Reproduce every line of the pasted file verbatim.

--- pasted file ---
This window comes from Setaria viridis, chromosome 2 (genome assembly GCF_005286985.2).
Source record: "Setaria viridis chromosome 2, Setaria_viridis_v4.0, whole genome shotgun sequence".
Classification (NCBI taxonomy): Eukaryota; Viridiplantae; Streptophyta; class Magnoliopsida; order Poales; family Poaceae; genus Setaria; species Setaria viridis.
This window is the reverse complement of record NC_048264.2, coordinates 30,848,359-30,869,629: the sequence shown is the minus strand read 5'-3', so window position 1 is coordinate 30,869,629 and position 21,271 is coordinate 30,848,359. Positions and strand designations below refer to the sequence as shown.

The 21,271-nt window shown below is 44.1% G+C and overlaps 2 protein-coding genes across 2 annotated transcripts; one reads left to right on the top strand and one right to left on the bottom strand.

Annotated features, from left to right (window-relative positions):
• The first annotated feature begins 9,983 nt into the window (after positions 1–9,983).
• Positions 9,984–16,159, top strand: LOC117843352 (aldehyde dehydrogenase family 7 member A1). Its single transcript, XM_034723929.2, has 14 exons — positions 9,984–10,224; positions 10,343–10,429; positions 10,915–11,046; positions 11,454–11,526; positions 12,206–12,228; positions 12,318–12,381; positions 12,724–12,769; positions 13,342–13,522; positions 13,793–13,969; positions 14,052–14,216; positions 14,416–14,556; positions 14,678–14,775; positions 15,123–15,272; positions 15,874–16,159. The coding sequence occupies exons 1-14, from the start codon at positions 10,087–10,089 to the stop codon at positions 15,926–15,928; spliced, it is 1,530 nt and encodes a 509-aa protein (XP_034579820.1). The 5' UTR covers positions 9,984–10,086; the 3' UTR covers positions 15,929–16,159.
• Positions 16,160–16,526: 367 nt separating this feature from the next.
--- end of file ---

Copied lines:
This window comes from Setaria viridis, chromosome 2 (genome assembly GCF_005286985.2).
Source record: "Setaria viridis chromosome 2, Setaria_viridis_v4.0, whole genome shotgun sequence".
Classification (NCBI taxonomy): Eukaryota; Viridiplantae; Streptophyta; class Magnoliopsida; order Poales; family Poaceae; genus Setaria; species Setaria viridis.
This window is the reverse complement of record NC_048264.2, coordinates 30,848,359-30,869,629: the sequence shown is the minus strand read 5'-3', so window position 1 is coordinate 30,869,629 and position 21,271 is coordinate 30,848,359. Positions and strand designations below refer to the sequence as shown.

The 21,271-nt window shown below is 44.1% G+C and overlaps 2 protein-coding genes across 2 annotated transcripts; one reads left to right on the top strand and one right to left on the bottom strand.

Annotated features, from left to right (window-relative positions):
• The first annotated feature begins 9,983 nt into the window (after positions 1–9,983).
• Positions 9,984–16,159, top strand: LOC117843352 (aldehyde dehydrogenase family 7 member A1). Its single transcript, XM_034723929.2, has 14 exons — positions 9,984–10,224; positions 10,343–10,429; positions 10,915–11,046; positions 11,454–11,526; positions 12,206–12,228; positions 12,318–12,381; positions 12,724–12,769; positions 13,342–13,522; positions 13,793–13,969; positions 14,052–14,216; positions 14,416–14,556; positions 14,678–14,775; positions 15,123–15,272; positions 15,874–16,159. The coding sequence occupies exons 1-14, from the start codon at positions 10,087–10,089 to the stop codon at positions 15,926–15,928; spliced, it is 1,530 nt and encodes a 509-aa protein (XP_034579820.1). The 5' UTR covers positions 9,984–10,086; the 3' UTR covers positions 15,929–16,159.
• Positions 16,160–16,526: 367 nt separating this feature from the next.